Fish and wildlife activities provide billions to Ohio’s economy

Wildlife-based recreation contributed nearly $12.5 billion to Ohio’s economy in 2022, according to a report from Wildlife Management Institute, Responsive Management and Southwick Associates.

“Ohio has rolling hills for hunting, vast waterways for fishing and thriving habitats for birding,” Ohio Gov. Mike DeWine said in a statement from the Ohio Department of Natural Resources Division of Wildlife. “The diverse natural wonders of Ohio prove once again the state really is ‘The Heart of it All.’”

In the study, Ohio residents were surveyed on their participation in outdoor recreation and the economic impact of those activities, which included hunting, fishing, target shooting and wildlife viewing. Ohio residents ages 18 and older, including licensed hunters and anglers, completed telephone and email surveys.

The four studied activities provided nearly 80,000 jobs in Ohio and $4 billion in income, plus $1.1 billion in local and state taxes and more than $600 million in federal taxes. The activities contributed a total of $6.7 billion to Ohio’s GDP in 2022. Of the $12.5 billion of economic activity created through these activities, residents contributed $12 billion, according to the release.

“We’ve always appreciated the great outdoors of Ohio and the natural spaces it has to offer,” Lt. Gov. Jon Husted said. “Beyond the environmental benefits, this report shows the economic value of Ohio’s topography and wildlife.”


In 2022, about 8% of Ohio’s adults fished, a legion of 1.7 million anglers, according to the survey. Ohio’s anglers combined to spend $5.5 billion last year and supported more than 34,000 jobs.

The most popular areas for anglers were Lake Erie and the Ohio River, with 37% of anglers taking at least one trip to Lake Erie to fish.


Last year, hunters generated $1.9 billion in spending and supported 12,000 jobs. Each of the state’s 500,000 hunters spent an average of $3,500 and approximately 5% of Ohioans older than 18 hunt.

White-tailed deer were the most popular game species, with 91% of hunters taking part. Firearms were used by 83% of hunters, a bow by 72% of the hunters and many used both.

Target Shooting

Around 20% of Ohioans participate in target shooting each year. In 2022 alone, 1.1 million target shooters spent $2.6 billion, supporting more than 22,000 jobs.

Outdoor shooting ranges were used by 71% of target shooters, and indoor ranges by 46%. In addition, 40% of target shooters visited the range for reasons other than preparing to hunt.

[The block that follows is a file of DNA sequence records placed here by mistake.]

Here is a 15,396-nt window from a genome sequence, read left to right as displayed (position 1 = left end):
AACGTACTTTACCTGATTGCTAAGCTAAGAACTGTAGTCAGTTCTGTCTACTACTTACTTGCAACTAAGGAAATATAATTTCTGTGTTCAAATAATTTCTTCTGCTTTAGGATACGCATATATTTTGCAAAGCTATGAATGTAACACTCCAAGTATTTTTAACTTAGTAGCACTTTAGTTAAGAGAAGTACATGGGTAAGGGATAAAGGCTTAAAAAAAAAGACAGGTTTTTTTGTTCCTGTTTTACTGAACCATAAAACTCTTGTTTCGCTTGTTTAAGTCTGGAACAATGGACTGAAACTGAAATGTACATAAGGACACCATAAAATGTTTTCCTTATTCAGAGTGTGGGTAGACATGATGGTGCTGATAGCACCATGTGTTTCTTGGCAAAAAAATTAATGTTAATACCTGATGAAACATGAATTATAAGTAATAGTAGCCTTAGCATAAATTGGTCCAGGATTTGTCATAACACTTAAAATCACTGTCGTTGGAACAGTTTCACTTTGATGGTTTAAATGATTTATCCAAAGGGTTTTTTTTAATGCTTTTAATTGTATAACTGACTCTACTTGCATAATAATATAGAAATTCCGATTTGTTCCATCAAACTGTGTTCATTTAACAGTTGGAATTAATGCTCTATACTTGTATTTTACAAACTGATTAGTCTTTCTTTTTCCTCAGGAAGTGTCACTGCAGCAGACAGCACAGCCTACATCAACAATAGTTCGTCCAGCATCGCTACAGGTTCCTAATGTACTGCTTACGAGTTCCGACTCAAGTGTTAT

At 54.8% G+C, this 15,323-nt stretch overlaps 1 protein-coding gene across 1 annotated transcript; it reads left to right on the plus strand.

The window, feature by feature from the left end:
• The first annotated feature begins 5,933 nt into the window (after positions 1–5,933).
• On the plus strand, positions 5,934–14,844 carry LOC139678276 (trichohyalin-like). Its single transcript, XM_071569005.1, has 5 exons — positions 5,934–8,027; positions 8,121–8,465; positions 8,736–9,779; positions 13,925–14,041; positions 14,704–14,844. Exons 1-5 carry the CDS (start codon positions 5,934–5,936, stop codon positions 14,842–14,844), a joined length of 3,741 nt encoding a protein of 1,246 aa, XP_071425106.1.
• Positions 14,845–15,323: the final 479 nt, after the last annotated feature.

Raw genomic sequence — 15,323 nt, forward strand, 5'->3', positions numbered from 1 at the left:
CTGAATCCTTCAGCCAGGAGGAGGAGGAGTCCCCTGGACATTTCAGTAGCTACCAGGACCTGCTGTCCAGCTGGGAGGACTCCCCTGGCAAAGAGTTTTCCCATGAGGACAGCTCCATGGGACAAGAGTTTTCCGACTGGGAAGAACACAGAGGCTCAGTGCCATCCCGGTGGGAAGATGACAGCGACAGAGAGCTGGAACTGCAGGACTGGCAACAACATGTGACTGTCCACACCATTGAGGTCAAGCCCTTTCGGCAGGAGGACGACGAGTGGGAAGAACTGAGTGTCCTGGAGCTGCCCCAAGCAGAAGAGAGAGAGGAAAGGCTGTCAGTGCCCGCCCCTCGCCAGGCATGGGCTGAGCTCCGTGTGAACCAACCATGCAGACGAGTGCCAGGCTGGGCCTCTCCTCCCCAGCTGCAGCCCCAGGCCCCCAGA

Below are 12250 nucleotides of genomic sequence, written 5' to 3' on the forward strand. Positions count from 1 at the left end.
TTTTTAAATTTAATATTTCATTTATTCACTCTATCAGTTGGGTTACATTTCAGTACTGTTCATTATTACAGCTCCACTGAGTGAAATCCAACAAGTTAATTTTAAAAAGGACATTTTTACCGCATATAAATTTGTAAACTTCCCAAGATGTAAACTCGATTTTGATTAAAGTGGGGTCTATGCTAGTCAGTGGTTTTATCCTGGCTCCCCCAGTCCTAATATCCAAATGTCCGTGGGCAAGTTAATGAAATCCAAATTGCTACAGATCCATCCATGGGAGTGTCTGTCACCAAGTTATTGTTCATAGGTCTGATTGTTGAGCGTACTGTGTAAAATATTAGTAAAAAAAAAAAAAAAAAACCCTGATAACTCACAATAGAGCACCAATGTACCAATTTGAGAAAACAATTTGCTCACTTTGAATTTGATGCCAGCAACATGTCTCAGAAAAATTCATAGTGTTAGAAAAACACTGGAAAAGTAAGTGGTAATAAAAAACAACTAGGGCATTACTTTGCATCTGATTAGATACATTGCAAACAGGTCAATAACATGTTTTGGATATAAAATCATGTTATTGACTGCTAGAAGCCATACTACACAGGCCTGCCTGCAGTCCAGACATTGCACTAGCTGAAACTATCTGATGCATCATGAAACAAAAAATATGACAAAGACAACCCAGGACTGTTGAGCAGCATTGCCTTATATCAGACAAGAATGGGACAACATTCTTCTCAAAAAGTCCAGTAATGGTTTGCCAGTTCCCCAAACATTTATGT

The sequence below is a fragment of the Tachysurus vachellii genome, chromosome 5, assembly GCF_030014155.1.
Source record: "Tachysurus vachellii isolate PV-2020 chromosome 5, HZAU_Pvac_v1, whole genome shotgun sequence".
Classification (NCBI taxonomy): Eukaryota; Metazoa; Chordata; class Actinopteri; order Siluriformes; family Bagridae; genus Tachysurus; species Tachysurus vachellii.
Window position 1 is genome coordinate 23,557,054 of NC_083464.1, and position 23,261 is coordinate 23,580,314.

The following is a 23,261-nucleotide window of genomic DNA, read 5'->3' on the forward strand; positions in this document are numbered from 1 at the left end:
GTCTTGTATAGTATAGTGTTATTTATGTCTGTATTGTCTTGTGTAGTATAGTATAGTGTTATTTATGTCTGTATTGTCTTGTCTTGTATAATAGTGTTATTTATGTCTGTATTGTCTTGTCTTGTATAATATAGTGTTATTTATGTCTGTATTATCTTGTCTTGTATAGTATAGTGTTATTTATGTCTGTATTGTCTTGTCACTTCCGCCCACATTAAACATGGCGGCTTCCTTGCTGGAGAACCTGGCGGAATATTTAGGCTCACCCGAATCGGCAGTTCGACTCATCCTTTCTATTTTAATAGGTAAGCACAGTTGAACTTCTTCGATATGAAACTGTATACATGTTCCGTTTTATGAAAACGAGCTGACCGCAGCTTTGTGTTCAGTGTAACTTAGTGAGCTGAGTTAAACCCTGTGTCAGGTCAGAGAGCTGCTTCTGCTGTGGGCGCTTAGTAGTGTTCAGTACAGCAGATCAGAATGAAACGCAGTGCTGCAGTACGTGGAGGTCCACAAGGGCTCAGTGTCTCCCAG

Hamilton, Franklin, Cuyahoga, Mahoning and Trumball counties are some of the most popular for target shooters.

Wildlife Viewing

Wildlife viewers poured $1.6 billion into Ohio’s economy in 2022 and supported 11,500 jobs. Most 91% of the 4.1 million viewers looked for birds.

Mammals, insects, reptiles and amphibians were also part of wildlife viewing. Additionally, wildlife viewers, a group that included photographers, were likely to stay near home, with a third of participants traveling fewer than 10 miles to enjoy their hobby.

“A third of wildlife viewers also relied exclusively on public land, emphasizing the importance of making these recreation areas accessible,” ODNR said.

View the complete outdoor recreation participation and economic impact study at

The Division of Wildlife manages or cooperatively manages more than 2 million acres of water and 750,000 acres of diverse wildlife areas, the release said. These habitats support popular game species such as deer, turkey and walleye as well as key species such as bald eagles and monarch butterflies.

Hunters, anglers and shooters support wildlife conservation with their purchases of licenses and permits and wildlife viewers can purchase the Ohio Wildlife Legacy Stamp to help declining species. License, permit and stamp sales fund the Division of Wildlife’s projects and programs that benefit wildlife and people.

“Ohio’s fish and wildlife resources are a tremendous asset to Ohio’s economy,” Division of Wildlife Chief Kendra Wecker said. “We have always appreciated the significant financial contributions of Ohio’s anglers, hunters, target shooters and birders. It is reassuring to see these benefits confirmed through the recent survey.”

Those looking to get involved in hunting, fishing, target shooting or wildlife viewing can visit or the Wild Ohio Harvest Community , which offers classes, online learning modules and more to help Ohioans get outside.

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